Ruben Molina, co-owner of Well Kept Barbershop in Astoria. (Angélica Acevedo/QNS)


The state guidelines require shops to maintain 50 percent capacity, which means instead of having eight barbers like they used to, Well Kept has four barbers a day.

They can’t offer beard grooming or anything related to people’s faces, meaning their earning potential per customer is cut down by $15 to $20.

Regardless, they said the first few weeks were the busiest they’ve ever been, and have kept busy since.

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There have been some clients who don’t want to wear masks, but they comply when the barbers explain they don’t want to get fined.

The state can fine and even shut them down if they don’t comply with COVID-19 guidelines. They’re also all mandated to take COVID tests every two weeks.

But the fear of having to close again if COVID-19 flares up remains.

Concha, who has two kids, recalled having to apply for unemployment, which he received almost seven weeks after he applied in April. Being that they’re self-employed, he received the minimum benefit payment. In addition to that, his wife lost her job after being furloughed.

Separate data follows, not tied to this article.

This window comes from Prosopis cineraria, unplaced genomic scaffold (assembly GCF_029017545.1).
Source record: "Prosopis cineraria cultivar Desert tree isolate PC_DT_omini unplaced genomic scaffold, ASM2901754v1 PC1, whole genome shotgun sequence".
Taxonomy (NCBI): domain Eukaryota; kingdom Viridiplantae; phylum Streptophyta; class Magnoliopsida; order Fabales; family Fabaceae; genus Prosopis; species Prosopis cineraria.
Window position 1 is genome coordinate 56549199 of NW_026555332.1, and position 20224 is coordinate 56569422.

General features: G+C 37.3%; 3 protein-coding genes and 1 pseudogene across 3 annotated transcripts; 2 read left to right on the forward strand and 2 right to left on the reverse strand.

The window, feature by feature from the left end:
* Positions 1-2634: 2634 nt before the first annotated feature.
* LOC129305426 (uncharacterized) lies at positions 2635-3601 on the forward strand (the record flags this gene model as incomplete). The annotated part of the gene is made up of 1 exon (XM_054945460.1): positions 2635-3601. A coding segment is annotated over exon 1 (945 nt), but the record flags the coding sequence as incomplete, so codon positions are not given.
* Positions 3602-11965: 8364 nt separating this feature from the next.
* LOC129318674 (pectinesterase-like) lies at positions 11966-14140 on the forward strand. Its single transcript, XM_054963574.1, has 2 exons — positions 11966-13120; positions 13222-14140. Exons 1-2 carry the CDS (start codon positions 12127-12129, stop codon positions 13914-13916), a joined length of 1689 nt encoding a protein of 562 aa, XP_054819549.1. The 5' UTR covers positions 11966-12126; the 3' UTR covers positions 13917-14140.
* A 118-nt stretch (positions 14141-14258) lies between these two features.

“I started to tap into my savings,” he said. “And when that stimulus check came in April, it was gone as soon as it did. It wasn’t enough.”

Molina was able to take some house calls by setting up a makeshift station in his backyard in Jackson Heights. Although it was tough, Molina chose to look at the bright side.

“The silver lining was spending time with my son and my family,” Molina said.

Keeping their business alive is their top priority, though, so they’re meticulously following COVID guidelines.